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Whatever Happened to Methodism?
This is an important and also an unusual book, because it combines an authoritative and superbly annotated summation of historical and sociological work about American evangelical Christianity with what amounts to "A Devout and Serious Call" to fellow evangelicals, especially in the United States. As a summation it will be essential reading for myriad courses where its subject figures. As a "call" it offers a theological reading of the political implications of the gospel which reminds me of Cromwell's exasperated appeal to the Scottish Puritans in 1650: "I beseech you, in the bowels of Christ, think it possible you may be wrong."
A conscientious reviewer has to deal with both of these aspects separately. Responding to the implicit comparative history and sociology of evangelicalism is relatively easy, and my way of doing so is to run some of Noll's themes through my personal experience of how they have played in Britain. However, once one comes to his discussion of Canada one finds that an interesting case for comparison, intermediate between the United States and Britain, is also used as an example for American evangelicals to follow. Thereafter the heart of the book is Noll's account of how theological norms could and should inform Christian political theory and practice. This is a very distinct kind of intellectual enterprise, obliging me to engage both as sociologist and as theologian. The change of gear is palpable.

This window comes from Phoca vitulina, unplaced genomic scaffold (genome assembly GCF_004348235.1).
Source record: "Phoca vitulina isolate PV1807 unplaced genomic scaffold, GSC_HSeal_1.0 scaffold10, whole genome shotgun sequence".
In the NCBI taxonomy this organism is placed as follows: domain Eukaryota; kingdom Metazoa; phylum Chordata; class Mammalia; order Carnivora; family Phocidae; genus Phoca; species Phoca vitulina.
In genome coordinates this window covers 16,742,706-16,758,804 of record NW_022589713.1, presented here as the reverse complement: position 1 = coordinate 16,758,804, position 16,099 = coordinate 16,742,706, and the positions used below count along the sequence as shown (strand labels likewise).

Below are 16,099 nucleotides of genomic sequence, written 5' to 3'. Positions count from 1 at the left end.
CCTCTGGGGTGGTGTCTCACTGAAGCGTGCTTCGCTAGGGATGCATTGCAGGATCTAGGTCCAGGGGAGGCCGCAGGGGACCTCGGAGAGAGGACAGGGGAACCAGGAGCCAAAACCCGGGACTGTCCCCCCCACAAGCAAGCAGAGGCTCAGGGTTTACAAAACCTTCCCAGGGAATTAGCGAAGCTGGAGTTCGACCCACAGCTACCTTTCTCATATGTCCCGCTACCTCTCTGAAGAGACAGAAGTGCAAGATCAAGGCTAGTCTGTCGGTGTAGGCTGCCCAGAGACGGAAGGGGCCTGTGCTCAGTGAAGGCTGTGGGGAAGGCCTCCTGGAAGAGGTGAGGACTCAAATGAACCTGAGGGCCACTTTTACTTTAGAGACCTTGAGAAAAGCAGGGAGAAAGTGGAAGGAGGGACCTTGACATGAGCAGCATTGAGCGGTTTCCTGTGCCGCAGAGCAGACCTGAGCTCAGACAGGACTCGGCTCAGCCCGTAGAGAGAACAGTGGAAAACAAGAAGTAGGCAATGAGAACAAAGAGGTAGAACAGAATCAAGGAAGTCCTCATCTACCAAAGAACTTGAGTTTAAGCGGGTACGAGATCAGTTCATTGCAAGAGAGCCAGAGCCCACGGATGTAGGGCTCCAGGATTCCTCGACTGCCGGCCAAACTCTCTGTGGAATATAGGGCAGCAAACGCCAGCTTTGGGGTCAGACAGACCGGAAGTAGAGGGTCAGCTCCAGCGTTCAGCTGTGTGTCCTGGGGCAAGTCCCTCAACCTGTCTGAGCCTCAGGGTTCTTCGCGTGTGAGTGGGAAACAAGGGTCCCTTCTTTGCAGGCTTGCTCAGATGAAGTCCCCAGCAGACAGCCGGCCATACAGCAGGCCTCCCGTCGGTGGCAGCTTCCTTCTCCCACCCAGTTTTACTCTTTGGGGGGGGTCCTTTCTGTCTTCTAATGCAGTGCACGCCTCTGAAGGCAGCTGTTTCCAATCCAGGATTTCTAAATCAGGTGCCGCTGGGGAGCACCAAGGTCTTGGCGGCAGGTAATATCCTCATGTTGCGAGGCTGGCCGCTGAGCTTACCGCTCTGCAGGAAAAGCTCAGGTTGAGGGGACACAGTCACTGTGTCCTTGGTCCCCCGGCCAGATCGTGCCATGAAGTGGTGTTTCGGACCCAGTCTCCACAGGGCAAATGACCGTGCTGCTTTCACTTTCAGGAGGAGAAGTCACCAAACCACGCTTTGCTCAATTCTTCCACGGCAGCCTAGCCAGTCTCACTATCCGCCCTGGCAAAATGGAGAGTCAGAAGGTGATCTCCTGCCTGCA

There is another important matter which bears on the tenor of what follows. It is clear from several indications that Noll is exercised by the question "Whatever happened to Methodism?", though he only offers an explicit response to it in the chapter on Canada. So, I treat that question as the hidden issue behind the whole book. After all, the revivals and awakenings so specially characteristic of English-speaking peoples, most influentially in the contrasting cases of Britain and the United States, amounted to a dramatic conversion and expenditure of ...